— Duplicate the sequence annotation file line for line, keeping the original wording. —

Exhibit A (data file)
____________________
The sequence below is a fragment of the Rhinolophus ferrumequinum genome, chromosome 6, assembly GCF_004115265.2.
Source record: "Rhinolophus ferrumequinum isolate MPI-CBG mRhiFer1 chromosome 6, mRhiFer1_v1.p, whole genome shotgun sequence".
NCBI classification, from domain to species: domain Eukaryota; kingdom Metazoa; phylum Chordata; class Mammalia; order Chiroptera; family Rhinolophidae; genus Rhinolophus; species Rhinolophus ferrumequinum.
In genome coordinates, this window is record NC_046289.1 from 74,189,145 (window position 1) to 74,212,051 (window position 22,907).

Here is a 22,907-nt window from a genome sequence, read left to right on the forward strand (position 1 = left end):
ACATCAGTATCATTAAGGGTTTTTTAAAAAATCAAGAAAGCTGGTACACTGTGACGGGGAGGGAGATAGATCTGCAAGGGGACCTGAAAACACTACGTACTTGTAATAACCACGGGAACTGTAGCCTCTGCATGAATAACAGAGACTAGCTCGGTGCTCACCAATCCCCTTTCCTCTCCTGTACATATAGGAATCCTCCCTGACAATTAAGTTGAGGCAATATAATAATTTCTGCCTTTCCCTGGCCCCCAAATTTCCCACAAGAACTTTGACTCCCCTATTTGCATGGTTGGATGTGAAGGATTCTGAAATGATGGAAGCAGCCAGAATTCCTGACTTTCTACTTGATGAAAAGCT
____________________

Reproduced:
The sequence below is a fragment of the Rhinolophus ferrumequinum genome, chromosome 6, assembly GCF_004115265.2.
Source record: "Rhinolophus ferrumequinum isolate MPI-CBG mRhiFer1 chromosome 6, mRhiFer1_v1.p, whole genome shotgun sequence".
NCBI classification, from domain to species: domain Eukaryota; kingdom Metazoa; phylum Chordata; class Mammalia; order Chiroptera; family Rhinolophidae; genus Rhinolophus; species Rhinolophus ferrumequinum.
In genome coordinates, this window is record NC_046289.1 from 74,189,145 (window position 1) to 74,212,051 (window position 22,907).

Here is a 22,907-nt window from a genome sequence, read left to right on the forward strand (position 1 = left end):
ACATCAGTATCATTAAGGGTTTTTTAAAAAATCAAGAAAGCTGGTACACTGTGACGGGGAGGGAGATAGATCTGCAAGGGGACCTGAAAACACTACGTACTTGTAATAACCACGGGAACTGTAGCCTCTGCATGAATAACAGAGACTAGCTCGGTGCTCACCAATCCCCTTTCCTCTCCTGTACATATAGGAATCCTCCCTGACAATTAAGTTGAGGCAATATAATAATTTCTGCCTTTCCCTGGCCCCCAAATTTCCCACAAGAACTTTGACTCCCCTATTTGCATGGTTGGATGTGAAGGATTCTGAAATGATGGAAGCAGCCAGAATTCCTGACTTTCTACTTGATGAAAAGCT